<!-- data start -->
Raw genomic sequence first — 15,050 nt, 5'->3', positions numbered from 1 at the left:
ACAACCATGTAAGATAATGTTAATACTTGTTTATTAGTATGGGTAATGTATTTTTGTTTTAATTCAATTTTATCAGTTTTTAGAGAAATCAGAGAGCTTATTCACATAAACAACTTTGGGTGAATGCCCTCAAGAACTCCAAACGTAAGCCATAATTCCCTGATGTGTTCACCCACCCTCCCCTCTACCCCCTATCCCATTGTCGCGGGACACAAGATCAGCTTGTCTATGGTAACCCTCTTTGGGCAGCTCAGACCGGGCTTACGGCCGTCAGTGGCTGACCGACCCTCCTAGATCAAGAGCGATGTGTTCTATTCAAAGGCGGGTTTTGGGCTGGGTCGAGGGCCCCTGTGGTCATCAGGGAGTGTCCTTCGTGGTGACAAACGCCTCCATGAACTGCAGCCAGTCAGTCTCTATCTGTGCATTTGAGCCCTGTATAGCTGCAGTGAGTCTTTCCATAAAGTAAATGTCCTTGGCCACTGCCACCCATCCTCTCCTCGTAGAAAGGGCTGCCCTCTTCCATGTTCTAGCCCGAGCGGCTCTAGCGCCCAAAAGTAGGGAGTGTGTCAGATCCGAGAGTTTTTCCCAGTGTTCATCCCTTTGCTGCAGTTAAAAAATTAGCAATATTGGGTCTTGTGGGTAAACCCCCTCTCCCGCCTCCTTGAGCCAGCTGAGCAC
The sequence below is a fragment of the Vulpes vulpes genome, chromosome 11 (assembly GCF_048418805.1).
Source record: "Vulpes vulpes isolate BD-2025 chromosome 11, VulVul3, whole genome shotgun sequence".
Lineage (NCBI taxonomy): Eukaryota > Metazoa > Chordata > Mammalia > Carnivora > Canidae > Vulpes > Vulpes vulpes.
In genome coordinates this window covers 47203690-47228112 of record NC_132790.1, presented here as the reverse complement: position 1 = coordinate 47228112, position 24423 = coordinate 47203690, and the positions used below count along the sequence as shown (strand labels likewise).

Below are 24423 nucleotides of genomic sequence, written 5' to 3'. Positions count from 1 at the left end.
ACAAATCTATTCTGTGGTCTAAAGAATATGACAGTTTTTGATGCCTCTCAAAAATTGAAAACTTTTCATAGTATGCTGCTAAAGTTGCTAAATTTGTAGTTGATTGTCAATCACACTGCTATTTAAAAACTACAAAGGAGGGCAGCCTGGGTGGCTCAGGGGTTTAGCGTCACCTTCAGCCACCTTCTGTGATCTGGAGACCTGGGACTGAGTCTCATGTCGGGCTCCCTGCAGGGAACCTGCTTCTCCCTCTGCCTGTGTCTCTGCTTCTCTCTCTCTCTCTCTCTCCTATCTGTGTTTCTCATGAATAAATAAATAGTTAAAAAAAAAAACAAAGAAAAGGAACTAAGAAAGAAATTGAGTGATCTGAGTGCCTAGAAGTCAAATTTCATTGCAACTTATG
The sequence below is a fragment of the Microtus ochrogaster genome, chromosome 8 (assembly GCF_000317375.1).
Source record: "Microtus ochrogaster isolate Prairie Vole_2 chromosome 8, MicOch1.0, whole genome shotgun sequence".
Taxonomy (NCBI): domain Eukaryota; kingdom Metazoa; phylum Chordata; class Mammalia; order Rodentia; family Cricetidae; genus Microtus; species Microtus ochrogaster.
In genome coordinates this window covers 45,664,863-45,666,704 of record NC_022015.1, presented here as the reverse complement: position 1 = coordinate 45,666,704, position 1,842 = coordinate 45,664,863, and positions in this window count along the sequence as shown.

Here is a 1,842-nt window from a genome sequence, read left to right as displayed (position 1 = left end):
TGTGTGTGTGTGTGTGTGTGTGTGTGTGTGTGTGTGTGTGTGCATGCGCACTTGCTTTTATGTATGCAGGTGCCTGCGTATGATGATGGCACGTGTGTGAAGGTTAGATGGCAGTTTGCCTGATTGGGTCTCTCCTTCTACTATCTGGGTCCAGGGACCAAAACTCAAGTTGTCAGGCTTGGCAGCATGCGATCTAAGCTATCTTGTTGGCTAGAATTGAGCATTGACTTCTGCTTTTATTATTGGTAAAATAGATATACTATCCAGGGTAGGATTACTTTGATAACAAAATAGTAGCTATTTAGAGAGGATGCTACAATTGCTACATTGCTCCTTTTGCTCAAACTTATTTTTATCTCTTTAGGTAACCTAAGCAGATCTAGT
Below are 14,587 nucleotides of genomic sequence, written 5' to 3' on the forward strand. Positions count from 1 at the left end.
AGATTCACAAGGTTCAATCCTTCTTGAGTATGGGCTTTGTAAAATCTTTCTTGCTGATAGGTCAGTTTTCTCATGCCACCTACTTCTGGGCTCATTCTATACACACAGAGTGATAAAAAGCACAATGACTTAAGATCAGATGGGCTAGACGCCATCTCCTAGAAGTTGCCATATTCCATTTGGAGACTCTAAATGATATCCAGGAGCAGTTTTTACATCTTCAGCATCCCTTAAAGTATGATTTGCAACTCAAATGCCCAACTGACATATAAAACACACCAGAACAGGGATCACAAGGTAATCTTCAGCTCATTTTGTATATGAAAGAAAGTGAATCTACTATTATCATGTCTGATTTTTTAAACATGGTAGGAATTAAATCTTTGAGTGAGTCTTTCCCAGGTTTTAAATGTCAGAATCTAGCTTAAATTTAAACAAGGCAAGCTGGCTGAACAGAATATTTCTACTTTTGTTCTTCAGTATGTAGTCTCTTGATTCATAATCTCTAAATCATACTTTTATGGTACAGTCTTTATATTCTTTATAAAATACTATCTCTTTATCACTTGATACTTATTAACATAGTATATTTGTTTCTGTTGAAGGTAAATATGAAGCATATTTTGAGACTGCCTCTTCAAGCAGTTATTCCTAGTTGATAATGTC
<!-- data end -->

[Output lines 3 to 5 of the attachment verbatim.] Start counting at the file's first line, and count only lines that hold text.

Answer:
The sequence below is a fragment of the Vulpes vulpes genome, chromosome 11 (assembly GCF_048418805.1).
Source record: "Vulpes vulpes isolate BD-2025 chromosome 11, VulVul3, whole genome shotgun sequence".
Lineage (NCBI taxonomy): Eukaryota > Metazoa > Chordata > Mammalia > Carnivora > Canidae > Vulpes > Vulpes vulpes.